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Changing Macanese identities in the post-handover era

Changing Macanese identities in the post-handover era
Changing Macanese identities in the post-handover era
On 20 December 1999, Macau closed the chapter of more than four centuries of Portuguese rule and officially became one of the Special Administrative Regions (S.A.R.) of China. During these centuries, a creole culture emerged along with a community of racially mixed individuals, commonly known as the Macanese (Pina Cabral, 2002). While many of them have opted to disaffiliate themselves from the ‘capital of Portugueseness’ (Pina Cabral, 2002:41), for the purpose of conglomerating with and adapting to the major Chinese population in Macau, others remain severely proud of their Macanese identity. By employing a theoretical framework in mixed race studies (Bhabha, 1994; Ali, 2003; Song, 2003), this thesis will explore the Macanese’s identity, language and culture as a consequence of the impact of post‐handover in Macau. The focus will be on how the Macanese, as a racially mixed community, have managed and negotiated their identity, language and culture in this context. The perspectives of positioning will be amplified, since there is an apparent lack of research in Macau.  
By utilising biographical research in qualitative methodology, this thesis examines the Macanese context due to sinicization from the interviews of three sample groups (Category A, Category B and the Category C). The disparities in ages and experiences are specifically arranged to allow their aspirations and perceptions to be explored and discussed as being mixed in the dominating Chinese society.

Despite the consequence of the handover, my results show that younger Macanese are keen to search for new ways to adapt and to preserve their community and cultures from dissipating. Many have acknowledged the significance to look beyond the traditional norms (as previously adopted by the older Macanese generation) and to acquire a receptive attitude with the major Chinese population in order to endure their sustainability in contemporary Macau.
University of Southampton
Cheung Vieira, Margarida
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Cheung Vieira, Margarida
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Leonard, Pauline
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Mcghee, Derek P
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Cheung Vieira, Margarida (2018) Changing Macanese identities in the post-handover era. University of Southampton, Doctoral Thesis, 229pp.

Record type: Thesis (Doctoral)

Abstract

On 20 December 1999, Macau closed the chapter of more than four centuries of Portuguese rule and officially became one of the Special Administrative Regions (S.A.R.) of China. During these centuries, a creole culture emerged along with a community of racially mixed individuals, commonly known as the Macanese (Pina Cabral, 2002). While many of them have opted to disaffiliate themselves from the ‘capital of Portugueseness’ (Pina Cabral, 2002:41), for the purpose of conglomerating with and adapting to the major Chinese population in Macau, others remain severely proud of their Macanese identity. By employing a theoretical framework in mixed race studies (Bhabha, 1994; Ali, 2003; Song, 2003), this thesis will explore the Macanese’s identity, language and culture as a consequence of the impact of post‐handover in Macau. The focus will be on how the Macanese, as a racially mixed community, have managed and negotiated their identity, language and culture in this context. The perspectives of positioning will be amplified, since there is an apparent lack of research in Macau.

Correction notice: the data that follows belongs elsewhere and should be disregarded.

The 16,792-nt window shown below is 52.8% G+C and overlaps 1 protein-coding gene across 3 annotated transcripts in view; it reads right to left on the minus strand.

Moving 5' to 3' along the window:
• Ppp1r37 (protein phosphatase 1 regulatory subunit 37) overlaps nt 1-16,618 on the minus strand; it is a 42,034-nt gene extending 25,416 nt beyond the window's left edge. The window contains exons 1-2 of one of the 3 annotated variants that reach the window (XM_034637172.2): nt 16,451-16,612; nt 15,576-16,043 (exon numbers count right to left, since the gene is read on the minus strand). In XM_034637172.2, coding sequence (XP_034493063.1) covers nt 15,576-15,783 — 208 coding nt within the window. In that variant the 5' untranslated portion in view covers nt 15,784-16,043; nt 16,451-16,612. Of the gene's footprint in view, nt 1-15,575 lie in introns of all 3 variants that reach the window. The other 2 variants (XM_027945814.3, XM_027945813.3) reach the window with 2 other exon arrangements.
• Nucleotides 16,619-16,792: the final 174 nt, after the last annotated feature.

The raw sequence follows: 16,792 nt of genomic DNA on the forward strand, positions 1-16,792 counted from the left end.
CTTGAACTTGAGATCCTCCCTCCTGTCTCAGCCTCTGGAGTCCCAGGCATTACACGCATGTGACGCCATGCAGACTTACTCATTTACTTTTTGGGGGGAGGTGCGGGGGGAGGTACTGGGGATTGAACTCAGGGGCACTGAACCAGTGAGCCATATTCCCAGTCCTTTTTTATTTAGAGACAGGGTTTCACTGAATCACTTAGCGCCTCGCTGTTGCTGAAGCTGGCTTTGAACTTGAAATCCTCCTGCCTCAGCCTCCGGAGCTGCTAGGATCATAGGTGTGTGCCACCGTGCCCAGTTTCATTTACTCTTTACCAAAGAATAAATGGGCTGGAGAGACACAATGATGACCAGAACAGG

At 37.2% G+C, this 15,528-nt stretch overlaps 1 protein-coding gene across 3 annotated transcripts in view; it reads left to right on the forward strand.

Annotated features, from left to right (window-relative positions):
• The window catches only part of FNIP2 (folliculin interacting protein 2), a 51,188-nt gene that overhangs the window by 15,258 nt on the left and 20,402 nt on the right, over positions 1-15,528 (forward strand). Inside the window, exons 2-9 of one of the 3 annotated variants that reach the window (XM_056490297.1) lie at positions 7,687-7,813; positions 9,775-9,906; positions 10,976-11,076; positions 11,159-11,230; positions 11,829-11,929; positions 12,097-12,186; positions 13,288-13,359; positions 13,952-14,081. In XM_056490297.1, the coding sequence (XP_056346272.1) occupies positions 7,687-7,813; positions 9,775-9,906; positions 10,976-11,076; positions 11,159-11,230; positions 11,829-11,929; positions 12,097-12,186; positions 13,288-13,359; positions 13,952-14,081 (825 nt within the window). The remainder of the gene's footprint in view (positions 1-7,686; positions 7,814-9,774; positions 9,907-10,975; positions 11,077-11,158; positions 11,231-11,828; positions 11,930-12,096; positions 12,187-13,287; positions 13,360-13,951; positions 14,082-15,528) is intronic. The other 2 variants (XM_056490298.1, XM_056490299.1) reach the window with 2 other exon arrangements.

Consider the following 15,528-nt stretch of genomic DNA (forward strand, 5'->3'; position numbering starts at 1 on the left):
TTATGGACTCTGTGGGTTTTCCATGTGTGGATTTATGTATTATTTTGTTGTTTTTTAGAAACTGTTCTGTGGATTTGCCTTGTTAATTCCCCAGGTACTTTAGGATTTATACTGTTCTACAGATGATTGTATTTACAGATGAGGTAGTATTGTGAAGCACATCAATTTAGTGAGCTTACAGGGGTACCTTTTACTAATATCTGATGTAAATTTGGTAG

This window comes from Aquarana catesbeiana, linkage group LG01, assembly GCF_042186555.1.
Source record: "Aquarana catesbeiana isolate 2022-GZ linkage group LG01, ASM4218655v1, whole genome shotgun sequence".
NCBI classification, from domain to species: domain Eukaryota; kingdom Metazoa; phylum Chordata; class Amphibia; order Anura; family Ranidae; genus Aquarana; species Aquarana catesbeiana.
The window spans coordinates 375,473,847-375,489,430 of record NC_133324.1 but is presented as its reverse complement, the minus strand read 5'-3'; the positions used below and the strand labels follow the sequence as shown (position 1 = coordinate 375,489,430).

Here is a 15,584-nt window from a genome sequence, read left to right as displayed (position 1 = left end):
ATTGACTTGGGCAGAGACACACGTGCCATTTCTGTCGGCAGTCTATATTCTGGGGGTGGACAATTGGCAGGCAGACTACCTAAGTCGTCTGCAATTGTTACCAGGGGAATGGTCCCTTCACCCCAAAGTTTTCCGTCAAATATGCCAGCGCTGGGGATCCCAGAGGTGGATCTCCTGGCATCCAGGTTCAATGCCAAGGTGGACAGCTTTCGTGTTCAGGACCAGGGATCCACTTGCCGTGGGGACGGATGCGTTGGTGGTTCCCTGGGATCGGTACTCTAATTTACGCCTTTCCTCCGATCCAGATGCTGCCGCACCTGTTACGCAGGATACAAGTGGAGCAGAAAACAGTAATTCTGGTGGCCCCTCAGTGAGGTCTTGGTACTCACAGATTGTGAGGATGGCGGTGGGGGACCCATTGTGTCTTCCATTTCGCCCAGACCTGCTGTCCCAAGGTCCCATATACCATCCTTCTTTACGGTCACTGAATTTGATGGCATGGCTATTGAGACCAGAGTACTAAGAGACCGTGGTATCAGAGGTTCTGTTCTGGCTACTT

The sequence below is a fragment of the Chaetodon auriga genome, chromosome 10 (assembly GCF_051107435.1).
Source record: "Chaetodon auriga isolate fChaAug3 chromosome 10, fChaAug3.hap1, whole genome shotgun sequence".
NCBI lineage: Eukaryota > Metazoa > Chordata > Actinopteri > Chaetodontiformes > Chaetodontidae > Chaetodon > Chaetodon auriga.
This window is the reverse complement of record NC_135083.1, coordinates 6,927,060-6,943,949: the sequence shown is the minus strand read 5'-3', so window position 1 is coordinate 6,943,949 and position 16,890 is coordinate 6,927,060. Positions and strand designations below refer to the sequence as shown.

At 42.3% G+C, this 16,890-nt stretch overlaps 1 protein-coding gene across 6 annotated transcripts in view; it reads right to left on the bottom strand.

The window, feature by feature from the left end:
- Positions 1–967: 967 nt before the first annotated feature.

By utilising biographical research in qualitative methodology, this thesis examines the Macanese context due to sinicization from the interviews of three sample groups (Category A, Category B and the Category C). The disparities in ages and experiences are specifically arranged to allow their aspirations and perceptions to be explored and discussed as being mixed in the dominating Chinese society.

Despite the consequence of the handover, my results show that younger Macanese are keen to search for new ways to adapt and to preserve their community and cultures from dissipating. Many have acknowledged the significance to look beyond the traditional norms (as previously adopted by the older Macanese generation) and to acquire a receptive attitude with the major Chinese population in order to endure their sustainability in contemporary Macau.

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Changing Macanese Identities in the Post-Handover Era - Version of Record
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Published date: September 2018

Identifiers

Local EPrints ID: 418014
URI: http://eprints.soton.ac.uk/id/eprint/418014
PURE UUID: 91d5be0c-2b9f-4f98-a52a-b755efb8e551
ORCID for Margarida Cheung Vieira: ORCID iD orcid.org/0000-0003-3766-5236
ORCID for Pauline Leonard: ORCID iD orcid.org/0000-0002-8112-0631
ORCID for Derek P Mcghee: ORCID iD orcid.org/0000-0002-3226-6300

Catalogue record

Date deposited: 20 Feb 2018 17:30
Last modified: 22 Nov 2021 06:09

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Contributors

Author: Margarida Cheung Vieira ORCID iD
Thesis advisor: Pauline Leonard ORCID iD
Thesis advisor: Derek P Mcghee ORCID iD

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